Laurie Hollman, Ph.D. has an upcoming book,
Unlocking Parental Intelligence: Finding Meaning in Your Child’s Behavior
to be released October 13, 2015. Pre-order discounts available now on amazon.
Twelve-year-olds Feel Vulnerable
After being the oldest in elementary school then adjusting to being the youngest in a brand new middle school, finding your way around a bigger place, having many teachers, meeting lots of new kids, finding your body changing, more expectations by parents and teachers, who can blame your twelve-year-old for feeling vulnerable?
Parental Intelligence teaches us to think about our child’s mind, so what’s cooking in the mind of a twelve-year-old?
Changes in the Twelve-Year-Old Brain
The voice of reason is in our prefrontal cortex that is the executive or CEO of the brain. The limbic system is the emotional center keyed into dangers and rewards. When the limbic system can’t make sense about what it sees, it calls on the prefrontal cortex to help out. The problem is that at twelve, the CEO prefrontal cortex isn’t fully developed and can’t keep up with the emotional limbic center. There in lies the problem with shifting moods, questionable decisions, and general irritability and vulnerability.
Twelves just don’t know where they belong. They don’t have the status of being teenagers, but get thrilled when they are around them. They want to be like them, but don’t quite get who they are and how they got there. Usually they have entered a bigger school, so they meet not only more kids their age in their classes, but they stumble into groups of older kids, too.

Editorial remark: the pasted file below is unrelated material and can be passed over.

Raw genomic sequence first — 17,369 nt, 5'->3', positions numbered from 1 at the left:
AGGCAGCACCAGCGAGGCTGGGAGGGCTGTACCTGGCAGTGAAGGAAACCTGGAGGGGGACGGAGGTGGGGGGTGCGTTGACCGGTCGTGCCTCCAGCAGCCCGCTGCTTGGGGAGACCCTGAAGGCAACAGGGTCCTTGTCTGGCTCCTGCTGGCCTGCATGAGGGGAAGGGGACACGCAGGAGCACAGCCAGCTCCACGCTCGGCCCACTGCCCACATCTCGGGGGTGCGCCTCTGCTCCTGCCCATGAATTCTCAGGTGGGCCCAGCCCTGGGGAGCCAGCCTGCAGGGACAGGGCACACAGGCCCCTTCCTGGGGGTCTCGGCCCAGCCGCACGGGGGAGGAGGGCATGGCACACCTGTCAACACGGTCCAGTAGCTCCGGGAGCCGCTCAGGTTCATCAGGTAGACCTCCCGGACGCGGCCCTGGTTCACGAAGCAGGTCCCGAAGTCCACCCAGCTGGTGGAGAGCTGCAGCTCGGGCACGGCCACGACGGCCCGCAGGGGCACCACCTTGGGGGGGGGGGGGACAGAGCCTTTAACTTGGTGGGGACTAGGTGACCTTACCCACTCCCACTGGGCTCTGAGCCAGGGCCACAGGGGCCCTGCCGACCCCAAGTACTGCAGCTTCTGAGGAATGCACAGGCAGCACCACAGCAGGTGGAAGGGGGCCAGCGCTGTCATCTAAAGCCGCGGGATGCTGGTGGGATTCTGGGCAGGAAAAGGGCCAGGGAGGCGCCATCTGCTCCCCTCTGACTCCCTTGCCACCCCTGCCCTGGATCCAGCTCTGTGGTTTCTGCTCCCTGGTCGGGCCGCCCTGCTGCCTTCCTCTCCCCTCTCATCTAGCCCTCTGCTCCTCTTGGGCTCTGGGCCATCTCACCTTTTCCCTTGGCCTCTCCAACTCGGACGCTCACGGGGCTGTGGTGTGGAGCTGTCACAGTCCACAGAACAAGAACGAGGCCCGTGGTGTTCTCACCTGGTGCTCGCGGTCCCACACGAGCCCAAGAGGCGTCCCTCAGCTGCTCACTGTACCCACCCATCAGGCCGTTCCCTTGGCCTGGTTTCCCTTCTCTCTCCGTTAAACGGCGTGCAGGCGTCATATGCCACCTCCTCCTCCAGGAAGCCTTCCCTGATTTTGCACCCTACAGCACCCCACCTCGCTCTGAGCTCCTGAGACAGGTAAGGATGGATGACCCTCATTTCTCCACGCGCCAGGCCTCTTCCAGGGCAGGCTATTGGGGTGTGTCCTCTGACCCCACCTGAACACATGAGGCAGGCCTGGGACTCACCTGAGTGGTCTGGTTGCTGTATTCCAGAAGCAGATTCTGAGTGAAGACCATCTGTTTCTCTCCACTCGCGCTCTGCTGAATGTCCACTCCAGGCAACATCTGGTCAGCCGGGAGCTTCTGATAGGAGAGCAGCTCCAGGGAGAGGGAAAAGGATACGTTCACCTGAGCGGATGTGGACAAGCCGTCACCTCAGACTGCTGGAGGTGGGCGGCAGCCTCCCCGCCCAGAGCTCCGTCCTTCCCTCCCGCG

They check out how to dress, how to talk, how to meet people, and sometimes lose track of who they are as individuals in this grand attempt to belong and feel accepted.
The Parents Role
Now that you know what your twelve-year-old might be thinking about, where do you come in? Be on the look out for your own reactions to your changing son or daughter. Do you find their mood shifts unsettling? Do you feel the tendency to pry and overreact to comments and actions that are unexpected. Here’s your chance to use Parental Intelligence and Step Back before doing or saying anything.
Stepping Back means slowing down and watching, observing patterns over time, listening closely, replaying what you’ve seen and heard without drawing any fast conclusions. Monitor your own reactions as you’re doing all this observing and think about what it felt like to be twelve if you remember. After all that introspection and self-reflection , you surely have a greater feel for what your child might be going through.
Now that you’ve had a chance to (1)Step Back and (2)Self-Reflect and (3)Understood Your Child’s Mind and (4)Development, you’ve covered the first four steps of Parental Intelligence. If there are any problems on the horizon, you’re ready to talk nonjudgementally with your child and help him or her understand the meanings behind any unusual behaviors, worries, excitements, confusions, and build your relationship. This is all involved in Step 5 Problem Solving.
Help Your Twelve Know Who They Are